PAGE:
Acanthocephalus spp

From Fish
Numerous acanthocephalans in masu salmon.
A. minor parasitizing the rectum
Proboscis of acanthocephalan

Acanthocephalus spp belong to a group of metazoan parasite (acanthocephalans), also known as thorny-headed worms, which commonly infects fish.

These worms can be found in the intestine, mesentery, and liver. Thorny headed worms have a complex life cycle that may involve either an amphipod or crustacean as the primary host, a fish as a secondary host, and a mammal or bird as a tertiary host.

Life cycle

The parasite body is several to 20 mm long and composed of the proboscis, neck and trunk. The parasite burrows into the intestinal wall of the host with its proboscis. It is dioecious and females produce eggs, which are shed into the water. After eggs are ingested by the isopod Asellus hilgendorf (the intermediate host), the parasite develops to the acanthor larva. Fish are infected with the parasite by uptake of the isopodes. The pool-dwelling forktongue goby is likely to be more infected with the parasite than the riffle-dwelling forktongue goby, because the isopodes prefer the static current condition[1].

They infect salmonid fish including masu salmon (Oncorhynchus masou masou) and fork-tongue goby (Chaenogobius annularis).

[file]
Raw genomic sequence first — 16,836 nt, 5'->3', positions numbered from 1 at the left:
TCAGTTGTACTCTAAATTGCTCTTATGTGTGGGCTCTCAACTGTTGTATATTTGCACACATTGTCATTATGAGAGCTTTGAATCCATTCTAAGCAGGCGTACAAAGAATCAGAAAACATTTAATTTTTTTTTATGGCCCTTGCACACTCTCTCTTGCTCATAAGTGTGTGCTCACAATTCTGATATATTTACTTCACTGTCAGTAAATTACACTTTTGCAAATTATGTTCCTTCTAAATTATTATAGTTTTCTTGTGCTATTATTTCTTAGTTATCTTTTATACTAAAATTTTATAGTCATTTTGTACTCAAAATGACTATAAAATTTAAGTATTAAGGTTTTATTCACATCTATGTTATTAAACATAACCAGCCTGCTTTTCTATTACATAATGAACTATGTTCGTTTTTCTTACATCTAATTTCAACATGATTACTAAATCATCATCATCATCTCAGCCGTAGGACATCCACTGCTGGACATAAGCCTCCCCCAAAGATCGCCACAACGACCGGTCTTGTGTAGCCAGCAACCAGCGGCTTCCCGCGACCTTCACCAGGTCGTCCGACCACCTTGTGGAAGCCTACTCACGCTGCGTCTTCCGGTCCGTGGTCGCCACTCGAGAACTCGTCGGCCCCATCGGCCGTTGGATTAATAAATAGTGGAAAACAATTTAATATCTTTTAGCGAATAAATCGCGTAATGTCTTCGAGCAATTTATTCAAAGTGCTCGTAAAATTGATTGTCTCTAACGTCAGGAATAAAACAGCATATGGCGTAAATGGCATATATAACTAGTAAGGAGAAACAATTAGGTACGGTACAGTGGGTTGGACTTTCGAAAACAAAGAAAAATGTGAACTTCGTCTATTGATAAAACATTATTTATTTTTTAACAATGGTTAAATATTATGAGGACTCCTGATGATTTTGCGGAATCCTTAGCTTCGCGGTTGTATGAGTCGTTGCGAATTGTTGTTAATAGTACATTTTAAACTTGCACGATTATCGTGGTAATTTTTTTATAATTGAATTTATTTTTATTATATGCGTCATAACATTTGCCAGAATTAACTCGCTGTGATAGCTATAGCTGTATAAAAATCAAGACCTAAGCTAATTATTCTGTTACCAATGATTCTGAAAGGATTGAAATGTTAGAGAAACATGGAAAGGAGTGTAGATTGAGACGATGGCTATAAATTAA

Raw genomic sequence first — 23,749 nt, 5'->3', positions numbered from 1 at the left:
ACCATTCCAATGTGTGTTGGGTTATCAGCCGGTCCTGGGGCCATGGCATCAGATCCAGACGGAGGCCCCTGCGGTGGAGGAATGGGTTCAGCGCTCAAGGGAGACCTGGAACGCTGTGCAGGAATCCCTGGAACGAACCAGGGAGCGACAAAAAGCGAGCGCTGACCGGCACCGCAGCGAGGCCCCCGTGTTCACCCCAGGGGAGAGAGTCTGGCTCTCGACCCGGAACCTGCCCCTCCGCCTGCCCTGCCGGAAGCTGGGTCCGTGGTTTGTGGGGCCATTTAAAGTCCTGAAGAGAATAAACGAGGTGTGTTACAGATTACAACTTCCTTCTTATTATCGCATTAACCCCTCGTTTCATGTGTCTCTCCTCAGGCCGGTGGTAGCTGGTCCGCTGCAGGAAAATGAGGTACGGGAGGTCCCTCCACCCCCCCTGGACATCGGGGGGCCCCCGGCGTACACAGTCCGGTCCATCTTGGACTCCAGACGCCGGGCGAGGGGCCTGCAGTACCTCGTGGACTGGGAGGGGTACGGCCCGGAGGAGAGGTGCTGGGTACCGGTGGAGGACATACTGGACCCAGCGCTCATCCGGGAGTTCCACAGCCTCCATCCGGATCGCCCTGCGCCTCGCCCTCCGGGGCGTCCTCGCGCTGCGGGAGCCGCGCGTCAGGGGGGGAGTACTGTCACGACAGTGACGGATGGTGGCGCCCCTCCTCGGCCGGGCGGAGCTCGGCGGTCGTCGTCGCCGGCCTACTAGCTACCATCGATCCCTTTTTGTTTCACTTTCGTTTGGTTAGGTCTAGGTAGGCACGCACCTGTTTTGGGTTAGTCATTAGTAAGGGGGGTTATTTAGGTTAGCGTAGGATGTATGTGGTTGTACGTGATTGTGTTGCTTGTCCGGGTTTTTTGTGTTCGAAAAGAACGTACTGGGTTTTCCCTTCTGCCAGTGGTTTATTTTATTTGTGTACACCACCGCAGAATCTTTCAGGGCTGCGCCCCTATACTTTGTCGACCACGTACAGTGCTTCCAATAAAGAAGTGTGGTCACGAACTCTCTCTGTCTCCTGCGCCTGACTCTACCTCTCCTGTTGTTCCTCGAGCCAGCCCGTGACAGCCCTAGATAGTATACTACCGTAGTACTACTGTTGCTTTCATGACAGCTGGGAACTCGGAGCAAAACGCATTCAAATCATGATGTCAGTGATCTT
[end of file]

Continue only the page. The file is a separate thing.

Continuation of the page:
Clinical signs

Infected fish usually exhibits no external abnormality. Acanthocephalus minor (several to 20 mm) is observed in the intestine.

The pathological effects to fish is low.

Since this parasite is not infectious to human, it is harmless in food hygiene.


Acanthocephalus minor parasitizing the rectal region can be visually observed. Check the morphology of the parasite because the body of acanthocephalan is composed of proboscis, neck and trunk. Detailed morphological observations are needed to differentiate this parasite from A. opsariichthydis, A. acerbus and A. lucidus, which often parasitze some cultured salmonids.


Control methods have not been developed because the parasite is considered to be low pathogenic. It is important to control the population of the intermediate hosts by removing the remnants of food and faeces. This parasite is susceptible to fenbendazoles.


  1. Nagasawa, K., S. Egusa and K. Ishino (1982) Occurrence of Acanthocephalus minor (Acanthocephala) in two types of the goby, Chaenogobius annularis. Japan J Ichthy 29:229-231